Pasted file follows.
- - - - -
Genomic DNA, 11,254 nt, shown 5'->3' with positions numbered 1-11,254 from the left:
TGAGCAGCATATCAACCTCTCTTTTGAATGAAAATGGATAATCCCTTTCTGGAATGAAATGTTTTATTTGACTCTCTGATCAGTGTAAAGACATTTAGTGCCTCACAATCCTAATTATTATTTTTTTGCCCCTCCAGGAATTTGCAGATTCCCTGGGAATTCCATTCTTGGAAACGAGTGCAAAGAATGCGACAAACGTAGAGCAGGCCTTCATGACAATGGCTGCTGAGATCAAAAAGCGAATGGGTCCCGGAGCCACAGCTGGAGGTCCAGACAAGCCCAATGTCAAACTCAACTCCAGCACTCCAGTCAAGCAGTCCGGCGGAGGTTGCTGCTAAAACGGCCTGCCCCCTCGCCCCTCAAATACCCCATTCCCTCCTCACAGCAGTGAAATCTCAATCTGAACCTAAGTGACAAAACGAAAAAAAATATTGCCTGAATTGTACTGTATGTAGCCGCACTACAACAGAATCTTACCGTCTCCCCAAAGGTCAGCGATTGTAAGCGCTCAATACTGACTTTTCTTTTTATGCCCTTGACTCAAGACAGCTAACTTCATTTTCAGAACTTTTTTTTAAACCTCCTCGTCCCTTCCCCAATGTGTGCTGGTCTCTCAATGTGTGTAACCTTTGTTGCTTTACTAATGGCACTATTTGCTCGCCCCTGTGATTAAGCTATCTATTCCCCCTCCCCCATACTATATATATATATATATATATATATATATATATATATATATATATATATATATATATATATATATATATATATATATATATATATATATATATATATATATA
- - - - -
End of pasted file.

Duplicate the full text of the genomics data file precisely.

Genomic DNA, 11,254 nt, shown 5'->3' with positions numbered 1-11,254 from the left:
TGAGCAGCATATCAACCTCTCTTTTGAATGAAAATGGATAATCCCTTTCTGGAATGAAATGTTTTATTTGACTCTCTGATCAGTGTAAAGACATTTAGTGCCTCACAATCCTAATTATTATTTTTTTGCCCCTCCAGGAATTTGCAGATTCCCTGGGAATTCCATTCTTGGAAACGAGTGCAAAGAATGCGACAAACGTAGAGCAGGCCTTCATGACAATGGCTGCTGAGATCAAAAAGCGAATGGGTCCCGGAGCCACAGCTGGAGGTCCAGACAAGCCCAATGTCAAACTCAACTCCAGCACTCCAGTCAAGCAGTCCGGCGGAGGTTGCTGCTAAAACGGCCTGCCCCCTCGCCCCTCAAATACCCCATTCCCTCCTCACAGCAGTGAAATCTCAATCTGAACCTAAGTGACAAAACGAAAAAAAATATTGCCTGAATTGTACTGTATGTAGCCGCACTACAACAGAATCTTACCGTCTCCCCAAAGGTCAGCGATTGTAAGCGCTCAATACTGACTTTTCTTTTTATGCCCTTGACTCAAGACAGCTAACTTCATTTTCAGAACTTTTTTTTAAACCTCCTCGTCCCTTCCCCAATGTGTGCTGGTCTCTCAATGTGTGTAACCTTTGTTGCTTTACTAATGGCACTATTTGCTCGCCCCTGTGATTAAGCTATCTATTCCCCCTCCCCCATACTATATATATATATATATATATATATATATATATATATATATATATATATATATATATATATATATATATATATATATATATATATATATATATATATATATA